By Lauren Quinn
U of I News Bureau
URBANA – This time last year, the threat of a major pumpkin shortfall was in the news. Sources were predicting that the 50 percent yield losses—due to early rains, cooler-than-normal weather, and fast-spreading disease—would mean fewer pumpkin pies at Thanksgiving. But thanks to manufacturer decisions not to reserve stock for after the holiday, the doom and gloom scenario was largely not borne out. Still, the lead-up to Thanksgiving was a tense time for the pumpkin industry.
This year, according to University of Illinois plant pathologist Mohammad Babadoost, the pumpkin outlook is much improved.
“The season started out very well,” Babadoost says. “There was enough rain to germinate seeds, but not too much. Then there was a period of relatively warm and dry conditions, which pumpkins love. Germination and plant establishment were good and fruit set was very good. Harvesting was timely. The product, I’ve been told, is very good.”
A scare came in mid-August, when downy mildew reared its head in some fields. This fast-spreading fungus was one of the pathogens that wreaked havoc on the pumpkin crop in 2015. Fortunately, its occurrence has been confined to a small area in Tazewell County, Illinois, and it has not been a significant problem elsewhere.
Other isolated diseases have been detected. For example, a bacterial disease has been on the rise in jack-o’-lantern pumpkins across the Midwest and worldwide for the past seven to eight years.
“This bacterial disease affects leaves and fruit. When the disease gets onto pumpkins, it produces tiny spots, or lesions. Growers can’t see them unless they are very carefully examining the fruit. Those tiny lesions are then colonized by opportunistic bacteria and fungi, and then the fruit just collapses. We are working very hard to find good management, but it takes time,” Babadoost explains.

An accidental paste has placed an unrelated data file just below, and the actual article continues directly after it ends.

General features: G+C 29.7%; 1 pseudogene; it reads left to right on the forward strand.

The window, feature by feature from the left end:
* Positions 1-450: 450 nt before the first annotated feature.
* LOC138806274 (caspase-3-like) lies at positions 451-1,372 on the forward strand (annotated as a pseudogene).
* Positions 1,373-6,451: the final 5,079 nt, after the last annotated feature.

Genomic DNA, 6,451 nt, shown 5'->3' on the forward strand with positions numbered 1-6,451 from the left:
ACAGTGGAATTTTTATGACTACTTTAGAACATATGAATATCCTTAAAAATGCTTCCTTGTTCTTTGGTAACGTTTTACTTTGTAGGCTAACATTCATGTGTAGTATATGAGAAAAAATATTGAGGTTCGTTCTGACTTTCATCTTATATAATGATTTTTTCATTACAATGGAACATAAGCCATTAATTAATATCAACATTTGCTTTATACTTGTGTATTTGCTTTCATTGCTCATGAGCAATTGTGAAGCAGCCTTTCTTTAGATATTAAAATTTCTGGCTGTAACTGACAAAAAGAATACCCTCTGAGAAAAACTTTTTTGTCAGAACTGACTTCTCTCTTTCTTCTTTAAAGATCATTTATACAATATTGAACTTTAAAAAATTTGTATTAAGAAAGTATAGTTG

A few farms in Illinois and Indiana have observed fruit rot after seemingly healthy pumpkins were placed into bins for sale. Babadoost investigated and discovered that the problem was worker sanitation.
“The workers cut and collect the fruit and put it in the bin, which goes to the warehouse and finally to the stores,” Babadoost says. “A few pumpkins in the field are affected by phytophthora—a fungal pathogen—and are rotting on the soil side. Workers pick them up and realize the pumpkins are decaying. They put the infected pumpkins down, but their hands are now contaminated. When they pick up healthy pumpkins and put them in the bin, their contaminated hands transfer the pathogens to the uninfected pumpkins. After a few days, the pumpkins start rotting from the top or sides, wherever the worker touched them.
“Growers should be very careful. If workers touch infected pumpkins, they have to decontaminate their hands. Use alcohol or wash before touching uninfected pumpkins. That was a new observation this year. I saw spectacular rotting in the bin,” Babadoost notes.
Some farmers have complained of rodent damage in the field this year. Jack-o’-lantern carvers can relate, recognizing those unwelcome chew marks on Halloween pumpkins. Babadoost says the squirrels and mice are after the seeds inside, even though most are scooped out before carving. If pumpkins are displayed on porches, it is not uncommon for them to rot after only a few weeks. But if they are kept dry, Babadoost says, most pumpkins can last a very long time. A large uncarved white pumpkin has decorated his lab space for over 14 months, with no sign of fruit rot.
Babadoost is an enthusiastic champion for the pumpkin industry, and hopes the public will take advantage of everything the season offers. “Pumpkins bring people together, through baking, family visits to pumpkin patches, and other autumn traditions. And this year, there will be no shortage of pumpkin pie at the Thanksgiving table.”